Northrop P-61C Black Widow

Last revised September 9, 1999

The next version of the Black Widow to enter service was the P-61C, which was a high-performance variant designed to rectify some of the combat deficiencies encountered with the A and B variants.

Most Black Widow crews were enthusiastic about their aircraft, and gave it high marks on both maneuverability and firepower. However, they almost unanimously reported that the Black Widow was just not fast enough to make it a really great night fighter. In addition, they felt that the operational ceiling could stand for some improvement. By mid-1943, even before the combat debut of the Black Widow, both the USAAF and Northrop had come to the same conclusion, and on November 11, 1943, Northrop was given the go-ahead to proceed with an improved Black Widow, the XP-61C.

The XP-61C was essentially the same Black Widow airframe but powered by turbosupercharged R-2800-73 radials offering a war emergency power of 2800 hp. Northrop engineers had initially decided not to add turbosuperchargers to earlier P-61s because they were worried that they would increase the fuel consumption and adversely affect loiter times. However, this time they decided that the performance gain that such turbosuperchargers offered more than offset any potential penalties.

The XP-61C could be readily distinguished from its A and B prede- cessors by the presence of a large tumorous-looking bulge for the turbosuperchargers underneath each engine. Paddle-bladed A.O. Smith propellers were fitted in order to take advantage of the increased engine power. Performance predictions included a maximum speed of 430 mph at 30,000 feet.

Work on the P-61C proceeded quite slowly at Northrop because of the higher priority of the XB-35 flying wing project. In fact, much of the work on the P-61C was farmed out to Goodyear, which had been a subcontractor for production of Black Widow components. It was not until early 1945 that the first production P-61C-1-NO rolled off the production lines. As promised, the performance was substantially improved in spite of a two-thousand pound increase in empty weight. Maximum speed was 430 mph at 30,000 feet, service ceiling was 41,000 feet, and an altitude of 30,000 feet could be attained in 14.6 minutes.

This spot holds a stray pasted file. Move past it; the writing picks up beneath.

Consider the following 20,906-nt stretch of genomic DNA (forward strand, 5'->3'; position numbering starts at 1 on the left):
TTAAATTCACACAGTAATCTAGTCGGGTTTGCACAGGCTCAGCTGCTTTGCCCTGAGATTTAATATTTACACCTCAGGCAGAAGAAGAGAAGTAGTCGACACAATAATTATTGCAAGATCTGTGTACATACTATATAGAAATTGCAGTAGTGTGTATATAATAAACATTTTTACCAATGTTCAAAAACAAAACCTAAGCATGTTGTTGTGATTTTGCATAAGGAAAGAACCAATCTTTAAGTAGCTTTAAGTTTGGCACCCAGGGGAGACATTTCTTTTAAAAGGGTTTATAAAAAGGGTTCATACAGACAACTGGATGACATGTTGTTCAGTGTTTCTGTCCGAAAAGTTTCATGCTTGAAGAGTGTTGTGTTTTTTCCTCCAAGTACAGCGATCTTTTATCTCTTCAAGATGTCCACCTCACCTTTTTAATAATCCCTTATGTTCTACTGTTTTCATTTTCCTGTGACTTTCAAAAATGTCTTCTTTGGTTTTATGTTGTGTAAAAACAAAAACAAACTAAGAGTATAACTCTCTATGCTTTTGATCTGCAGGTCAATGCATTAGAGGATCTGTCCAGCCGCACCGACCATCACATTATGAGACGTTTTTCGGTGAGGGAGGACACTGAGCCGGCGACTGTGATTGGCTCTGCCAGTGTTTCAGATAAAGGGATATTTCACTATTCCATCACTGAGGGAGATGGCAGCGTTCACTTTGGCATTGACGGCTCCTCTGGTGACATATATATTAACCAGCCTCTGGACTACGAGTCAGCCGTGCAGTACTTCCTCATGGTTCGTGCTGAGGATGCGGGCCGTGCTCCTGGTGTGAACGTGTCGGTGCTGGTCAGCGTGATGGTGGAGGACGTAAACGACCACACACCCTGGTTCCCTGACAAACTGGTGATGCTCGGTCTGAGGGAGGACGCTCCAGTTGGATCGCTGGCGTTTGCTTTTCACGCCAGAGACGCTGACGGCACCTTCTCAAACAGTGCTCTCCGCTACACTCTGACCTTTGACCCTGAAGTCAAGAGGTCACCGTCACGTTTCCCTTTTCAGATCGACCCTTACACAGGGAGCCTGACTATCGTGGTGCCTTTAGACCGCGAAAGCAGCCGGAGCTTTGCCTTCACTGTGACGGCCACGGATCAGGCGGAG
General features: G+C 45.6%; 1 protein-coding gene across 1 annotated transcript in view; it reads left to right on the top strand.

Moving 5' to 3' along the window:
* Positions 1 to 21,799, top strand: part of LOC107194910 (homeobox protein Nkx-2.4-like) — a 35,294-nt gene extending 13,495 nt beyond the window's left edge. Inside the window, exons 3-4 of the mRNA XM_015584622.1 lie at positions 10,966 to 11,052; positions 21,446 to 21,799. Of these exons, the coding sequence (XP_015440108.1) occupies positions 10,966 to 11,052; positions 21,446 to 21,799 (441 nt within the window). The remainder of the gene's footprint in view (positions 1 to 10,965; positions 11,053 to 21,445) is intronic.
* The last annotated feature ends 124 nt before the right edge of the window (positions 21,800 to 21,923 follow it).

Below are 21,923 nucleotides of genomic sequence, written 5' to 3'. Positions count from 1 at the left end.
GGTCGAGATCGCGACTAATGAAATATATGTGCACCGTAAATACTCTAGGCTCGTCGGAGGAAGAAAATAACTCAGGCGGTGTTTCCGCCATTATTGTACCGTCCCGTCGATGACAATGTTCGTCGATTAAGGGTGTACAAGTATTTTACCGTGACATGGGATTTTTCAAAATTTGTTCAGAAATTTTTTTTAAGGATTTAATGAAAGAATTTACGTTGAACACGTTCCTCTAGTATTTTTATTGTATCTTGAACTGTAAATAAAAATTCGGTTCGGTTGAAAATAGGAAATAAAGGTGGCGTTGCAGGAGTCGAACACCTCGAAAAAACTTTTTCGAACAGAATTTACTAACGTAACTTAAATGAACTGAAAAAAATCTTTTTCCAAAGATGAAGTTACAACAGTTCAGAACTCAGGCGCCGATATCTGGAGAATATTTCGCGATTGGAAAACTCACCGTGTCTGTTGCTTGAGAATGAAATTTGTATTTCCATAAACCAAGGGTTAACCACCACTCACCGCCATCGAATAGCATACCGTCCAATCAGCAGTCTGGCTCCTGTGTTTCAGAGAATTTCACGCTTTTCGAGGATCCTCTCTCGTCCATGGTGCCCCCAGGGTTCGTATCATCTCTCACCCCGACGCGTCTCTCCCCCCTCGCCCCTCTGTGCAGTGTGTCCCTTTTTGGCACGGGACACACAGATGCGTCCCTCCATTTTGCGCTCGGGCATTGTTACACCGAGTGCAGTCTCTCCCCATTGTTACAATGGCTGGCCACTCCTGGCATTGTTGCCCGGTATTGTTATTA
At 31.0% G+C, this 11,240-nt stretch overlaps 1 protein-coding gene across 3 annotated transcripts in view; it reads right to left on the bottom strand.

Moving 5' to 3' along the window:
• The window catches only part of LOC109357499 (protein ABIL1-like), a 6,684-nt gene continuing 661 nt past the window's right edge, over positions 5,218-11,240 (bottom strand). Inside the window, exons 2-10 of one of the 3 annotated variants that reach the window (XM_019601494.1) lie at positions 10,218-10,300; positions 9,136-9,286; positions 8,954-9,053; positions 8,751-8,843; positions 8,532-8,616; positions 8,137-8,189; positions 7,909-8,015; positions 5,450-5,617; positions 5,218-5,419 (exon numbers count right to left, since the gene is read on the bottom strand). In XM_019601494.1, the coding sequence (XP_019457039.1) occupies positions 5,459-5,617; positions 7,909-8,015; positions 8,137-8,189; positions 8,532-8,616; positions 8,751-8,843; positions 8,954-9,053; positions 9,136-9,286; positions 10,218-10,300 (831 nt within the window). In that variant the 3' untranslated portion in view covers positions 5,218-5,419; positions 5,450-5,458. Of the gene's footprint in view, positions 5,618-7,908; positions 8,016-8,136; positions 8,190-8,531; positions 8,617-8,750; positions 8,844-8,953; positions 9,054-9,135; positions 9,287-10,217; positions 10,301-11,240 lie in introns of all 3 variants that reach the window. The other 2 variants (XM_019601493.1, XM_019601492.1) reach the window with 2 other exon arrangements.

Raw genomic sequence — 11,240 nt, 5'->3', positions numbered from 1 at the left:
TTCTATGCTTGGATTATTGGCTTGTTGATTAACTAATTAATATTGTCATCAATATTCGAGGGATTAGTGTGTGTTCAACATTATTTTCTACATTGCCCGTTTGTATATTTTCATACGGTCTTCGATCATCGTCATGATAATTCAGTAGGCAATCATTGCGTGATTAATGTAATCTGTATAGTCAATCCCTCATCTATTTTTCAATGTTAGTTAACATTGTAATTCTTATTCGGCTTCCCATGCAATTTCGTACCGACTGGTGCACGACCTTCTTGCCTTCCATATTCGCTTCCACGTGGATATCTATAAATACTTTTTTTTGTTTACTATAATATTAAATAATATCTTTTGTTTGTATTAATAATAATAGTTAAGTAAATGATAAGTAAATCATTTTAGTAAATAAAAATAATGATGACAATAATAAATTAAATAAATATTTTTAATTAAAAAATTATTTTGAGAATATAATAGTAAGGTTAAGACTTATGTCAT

The P-61C was equipped with perforated fighter airbrakes located both below and above the wing surfaces. These were to provide a means of preventing the pilot from overshooting his target during an intercept. For added fuel capacity, the P-61C was equipped with four underwing pylons (two inboard of the nacelles, two outboard) which could carry four 310-gallon drop tanks.

The first P-61C aircraft was accepted by the USAAF in July of 1945. However, the war in the Pacific ended before any P-61Cs could see combat. The forty-first and last P-61C-1-NO was accepted on January 28, 1946. At least thirteen more were completed by Northrop but were scrapped before they could be delivered to the USAAF. Northrop records show an additional 400 P-61Cs with 1945 serial numbers to have been on order, with blocks 5 and 10 being at least in the planning stages.

Most pilots who flew the P-61C felt that the increase in weight made the aircraft a lot less maneuverable than the A or B versions. The service life of the P-61C was quite brief, since it was being quickly outclassed by jet aircraft. Most were used for test and research purposes. By the end of March 1949, most P-61Cs had been scrapped. Two went onto the civilian market and two others went to museums.

P-61C-1-NO serial number 43-8352 is currently on display at the Wright-Patterson Air Force Base Museum in Dayton, Ohio. It is, however, marked as P-61B-1-NO serial number 42-39468.

The Smithsonian Institution's P-61C-1-NO (43-8330) is reportedly in storage at the Silver Hill facility in Suitland, Maryland, awaiting much-needed restoration work. I was at Silver Hill in November of 1992, and I didn't see it there at that time. However, there were only a few buildings that I was allowed to enter, and there are a lot of really intriguing buildings that I did not get a chance to see. Perhaps the Smithsonian's Black Widow is in one of them.

Serial numbers of the P-61Cs were as follows:

43-8321/8361 	Northrop P-61C-1-NO Black Widow 
			Modification of 8338 as XP-61F canceled.  
43-8362/8437 	Northrop P-61C Black Widow - contract canceled 
45-001/400 	Northrop P-61C Black Widow - contract canceled 


  1. Northrop P-61 Black Widow--The Complete History and Combat Record, Garry R. Pape, John M. Campbell and Donna Campbell, Motorbooks International, 1991.

  2. The American Fighter, Enzo Angelucci and Peter Bowers, Orion, 1987.

  3. Warplanes of the Second World War, Fighters, Volume 4, William Green, 1964.

  4. American Combat Planes, Ray Wagner, Third Enlarged Edition, Doubleday, 1982.

  5. United States Military Aircraft since 1909, Gordon Swanborough and Peter M. Bowers, Smithsonian, 1989.